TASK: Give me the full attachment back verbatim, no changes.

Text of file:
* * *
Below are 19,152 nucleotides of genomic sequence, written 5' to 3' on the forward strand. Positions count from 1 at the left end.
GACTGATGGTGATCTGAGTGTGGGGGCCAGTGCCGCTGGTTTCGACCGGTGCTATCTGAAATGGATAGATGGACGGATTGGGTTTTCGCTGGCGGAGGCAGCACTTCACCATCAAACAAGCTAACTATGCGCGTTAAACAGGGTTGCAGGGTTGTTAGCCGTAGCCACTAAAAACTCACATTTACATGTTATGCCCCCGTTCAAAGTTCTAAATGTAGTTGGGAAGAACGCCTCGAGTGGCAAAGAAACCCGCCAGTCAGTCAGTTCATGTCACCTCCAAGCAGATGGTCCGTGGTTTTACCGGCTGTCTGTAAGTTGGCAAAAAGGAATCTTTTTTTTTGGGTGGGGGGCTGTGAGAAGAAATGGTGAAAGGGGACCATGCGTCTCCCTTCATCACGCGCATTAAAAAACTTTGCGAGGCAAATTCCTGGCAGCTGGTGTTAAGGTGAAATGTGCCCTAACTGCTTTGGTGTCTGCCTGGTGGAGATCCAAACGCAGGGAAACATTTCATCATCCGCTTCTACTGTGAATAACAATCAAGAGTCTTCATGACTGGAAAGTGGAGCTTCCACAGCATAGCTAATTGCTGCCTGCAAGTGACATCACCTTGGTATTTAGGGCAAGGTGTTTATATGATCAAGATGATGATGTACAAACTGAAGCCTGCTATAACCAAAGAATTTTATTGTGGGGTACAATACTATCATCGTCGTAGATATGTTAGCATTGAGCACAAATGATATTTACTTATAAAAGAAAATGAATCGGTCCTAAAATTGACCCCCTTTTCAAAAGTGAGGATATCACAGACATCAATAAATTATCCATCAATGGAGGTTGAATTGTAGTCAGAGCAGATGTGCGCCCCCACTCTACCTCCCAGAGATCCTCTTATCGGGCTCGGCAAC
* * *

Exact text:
Below are 19,152 nucleotides of genomic sequence, written 5' to 3' on the forward strand. Positions count from 1 at the left end.
GACTGATGGTGATCTGAGTGTGGGGGCCAGTGCCGCTGGTTTCGACCGGTGCTATCTGAAATGGATAGATGGACGGATTGGGTTTTCGCTGGCGGAGGCAGCACTTCACCATCAAACAAGCTAACTATGCGCGTTAAACAGGGTTGCAGGGTTGTTAGCCGTAGCCACTAAAAACTCACATTTACATGTTATGCCCCCGTTCAAAGTTCTAAATGTAGTTGGGAAGAACGCCTCGAGTGGCAAAGAAACCCGCCAGTCAGTCAGTTCATGTCACCTCCAAGCAGATGGTCCGTGGTTTTACCGGCTGTCTGTAAGTTGGCAAAAAGGAATCTTTTTTTTTGGGTGGGGGGCTGTGAGAAGAAATGGTGAAAGGGGACCATGCGTCTCCCTTCATCACGCGCATTAAAAAACTTTGCGAGGCAAATTCCTGGCAGCTGGTGTTAAGGTGAAATGTGCCCTAACTGCTTTGGTGTCTGCCTGGTGGAGATCCAAACGCAGGGAAACATTTCATCATCCGCTTCTACTGTGAATAACAATCAAGAGTCTTCATGACTGGAAAGTGGAGCTTCCACAGCATAGCTAATTGCTGCCTGCAAGTGACATCACCTTGGTATTTAGGGCAAGGTGTTTATATGATCAAGATGATGATGTACAAACTGAAGCCTGCTATAACCAAAGAATTTTATTGTGGGGTACAATACTATCATCGTCGTAGATATGTTAGCATTGAGCACAAATGATATTTACTTATAAAAGAAAATGAATCGGTCCTAAAATTGACCCCCTTTTCAAAAGTGAGGATATCACAGACATCAATAAATTATCCATCAATGGAGGTTGAATTGTAGTCAGAGCAGATGTGCGCCCCCACTCTACCTCCCAGAGATCCTCTTATCGGGCTCGGCAAC